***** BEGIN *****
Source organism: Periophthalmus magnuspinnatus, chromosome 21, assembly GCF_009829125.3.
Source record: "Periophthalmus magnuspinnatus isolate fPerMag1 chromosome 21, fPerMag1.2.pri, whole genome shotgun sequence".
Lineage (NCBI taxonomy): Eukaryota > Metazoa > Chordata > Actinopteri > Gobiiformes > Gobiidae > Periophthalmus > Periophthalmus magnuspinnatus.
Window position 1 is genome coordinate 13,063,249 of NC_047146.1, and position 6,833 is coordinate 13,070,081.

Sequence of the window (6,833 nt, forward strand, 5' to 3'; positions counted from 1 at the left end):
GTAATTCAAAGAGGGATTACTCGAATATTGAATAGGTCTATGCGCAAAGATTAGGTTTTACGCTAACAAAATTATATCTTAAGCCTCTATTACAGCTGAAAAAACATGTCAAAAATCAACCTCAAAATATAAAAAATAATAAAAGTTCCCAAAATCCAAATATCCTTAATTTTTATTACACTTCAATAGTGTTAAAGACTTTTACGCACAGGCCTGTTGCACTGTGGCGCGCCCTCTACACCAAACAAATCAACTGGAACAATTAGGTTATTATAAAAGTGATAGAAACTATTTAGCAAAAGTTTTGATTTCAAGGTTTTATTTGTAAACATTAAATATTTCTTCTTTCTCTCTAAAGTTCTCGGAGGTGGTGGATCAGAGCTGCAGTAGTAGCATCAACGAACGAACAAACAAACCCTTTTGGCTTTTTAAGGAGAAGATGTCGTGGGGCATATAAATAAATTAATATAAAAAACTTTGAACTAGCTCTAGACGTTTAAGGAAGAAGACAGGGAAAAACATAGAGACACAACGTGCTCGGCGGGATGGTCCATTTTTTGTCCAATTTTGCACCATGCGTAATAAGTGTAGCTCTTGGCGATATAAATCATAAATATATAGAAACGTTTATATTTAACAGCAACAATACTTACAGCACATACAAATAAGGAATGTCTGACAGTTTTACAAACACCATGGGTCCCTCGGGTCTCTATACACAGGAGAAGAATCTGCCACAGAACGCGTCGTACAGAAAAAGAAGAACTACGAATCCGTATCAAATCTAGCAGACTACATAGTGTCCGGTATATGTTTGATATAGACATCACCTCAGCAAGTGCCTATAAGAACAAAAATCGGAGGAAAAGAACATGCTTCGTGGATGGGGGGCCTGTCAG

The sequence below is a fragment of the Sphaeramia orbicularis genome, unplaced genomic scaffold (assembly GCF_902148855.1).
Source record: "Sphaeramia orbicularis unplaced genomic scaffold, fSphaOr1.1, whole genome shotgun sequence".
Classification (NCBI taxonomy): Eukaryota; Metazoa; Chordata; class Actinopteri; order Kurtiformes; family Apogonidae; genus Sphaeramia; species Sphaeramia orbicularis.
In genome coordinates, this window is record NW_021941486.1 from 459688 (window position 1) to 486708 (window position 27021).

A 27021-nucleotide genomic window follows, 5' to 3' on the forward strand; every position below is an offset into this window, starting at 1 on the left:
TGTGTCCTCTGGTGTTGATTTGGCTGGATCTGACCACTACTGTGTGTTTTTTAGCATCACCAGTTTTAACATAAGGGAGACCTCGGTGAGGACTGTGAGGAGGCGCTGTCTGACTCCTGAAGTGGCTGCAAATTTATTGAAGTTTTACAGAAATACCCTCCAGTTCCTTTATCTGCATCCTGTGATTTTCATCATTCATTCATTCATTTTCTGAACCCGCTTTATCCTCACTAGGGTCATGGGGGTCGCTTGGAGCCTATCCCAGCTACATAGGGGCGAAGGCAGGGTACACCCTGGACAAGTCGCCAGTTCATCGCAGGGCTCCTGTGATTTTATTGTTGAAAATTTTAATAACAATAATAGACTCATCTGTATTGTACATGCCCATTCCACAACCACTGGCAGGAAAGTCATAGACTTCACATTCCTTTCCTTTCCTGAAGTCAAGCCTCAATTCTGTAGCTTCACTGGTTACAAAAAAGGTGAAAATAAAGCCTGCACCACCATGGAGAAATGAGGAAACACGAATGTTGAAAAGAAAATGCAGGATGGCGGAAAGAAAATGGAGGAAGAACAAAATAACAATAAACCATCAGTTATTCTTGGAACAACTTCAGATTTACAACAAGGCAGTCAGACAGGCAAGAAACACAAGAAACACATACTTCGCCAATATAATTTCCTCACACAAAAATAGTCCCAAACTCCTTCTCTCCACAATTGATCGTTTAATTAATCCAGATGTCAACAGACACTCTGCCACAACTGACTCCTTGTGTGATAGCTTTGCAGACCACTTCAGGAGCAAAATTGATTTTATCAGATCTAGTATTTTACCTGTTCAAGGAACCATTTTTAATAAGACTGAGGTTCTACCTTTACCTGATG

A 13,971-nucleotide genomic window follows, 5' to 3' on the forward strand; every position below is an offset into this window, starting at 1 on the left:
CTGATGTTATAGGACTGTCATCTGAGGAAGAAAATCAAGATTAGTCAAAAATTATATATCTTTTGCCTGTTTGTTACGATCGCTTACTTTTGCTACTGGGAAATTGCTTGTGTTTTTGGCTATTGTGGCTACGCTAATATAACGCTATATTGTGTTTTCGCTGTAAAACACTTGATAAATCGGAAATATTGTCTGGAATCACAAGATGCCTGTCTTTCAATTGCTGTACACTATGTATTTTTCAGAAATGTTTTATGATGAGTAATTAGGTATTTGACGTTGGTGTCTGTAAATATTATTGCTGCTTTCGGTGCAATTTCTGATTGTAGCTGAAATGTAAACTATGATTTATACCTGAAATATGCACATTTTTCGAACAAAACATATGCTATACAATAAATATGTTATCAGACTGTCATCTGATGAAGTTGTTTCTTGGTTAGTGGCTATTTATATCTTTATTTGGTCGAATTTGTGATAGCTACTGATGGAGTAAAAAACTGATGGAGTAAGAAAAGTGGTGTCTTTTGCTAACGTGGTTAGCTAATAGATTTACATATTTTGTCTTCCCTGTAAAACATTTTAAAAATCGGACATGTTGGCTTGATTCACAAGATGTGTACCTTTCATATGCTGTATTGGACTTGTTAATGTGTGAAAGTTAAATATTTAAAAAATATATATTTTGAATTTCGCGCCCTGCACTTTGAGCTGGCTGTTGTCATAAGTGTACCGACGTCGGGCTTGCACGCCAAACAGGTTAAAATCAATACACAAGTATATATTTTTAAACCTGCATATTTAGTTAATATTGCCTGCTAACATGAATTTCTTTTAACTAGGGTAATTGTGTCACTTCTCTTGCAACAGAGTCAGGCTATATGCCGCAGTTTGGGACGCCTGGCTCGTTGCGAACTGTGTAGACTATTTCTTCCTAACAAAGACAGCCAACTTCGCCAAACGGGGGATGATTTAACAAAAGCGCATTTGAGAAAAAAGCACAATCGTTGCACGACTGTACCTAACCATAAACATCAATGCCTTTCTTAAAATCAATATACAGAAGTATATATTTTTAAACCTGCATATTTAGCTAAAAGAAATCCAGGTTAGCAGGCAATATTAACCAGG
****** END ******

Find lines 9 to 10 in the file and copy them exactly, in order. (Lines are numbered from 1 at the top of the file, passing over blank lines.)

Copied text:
Classification (NCBI taxonomy): Eukaryota; Metazoa; Chordata; class Actinopteri; order Kurtiformes; family Apogonidae; genus Sphaeramia; species Sphaeramia orbicularis.
In genome coordinates, this window is record NW_021941486.1 from 459688 (window position 1) to 486708 (window position 27021).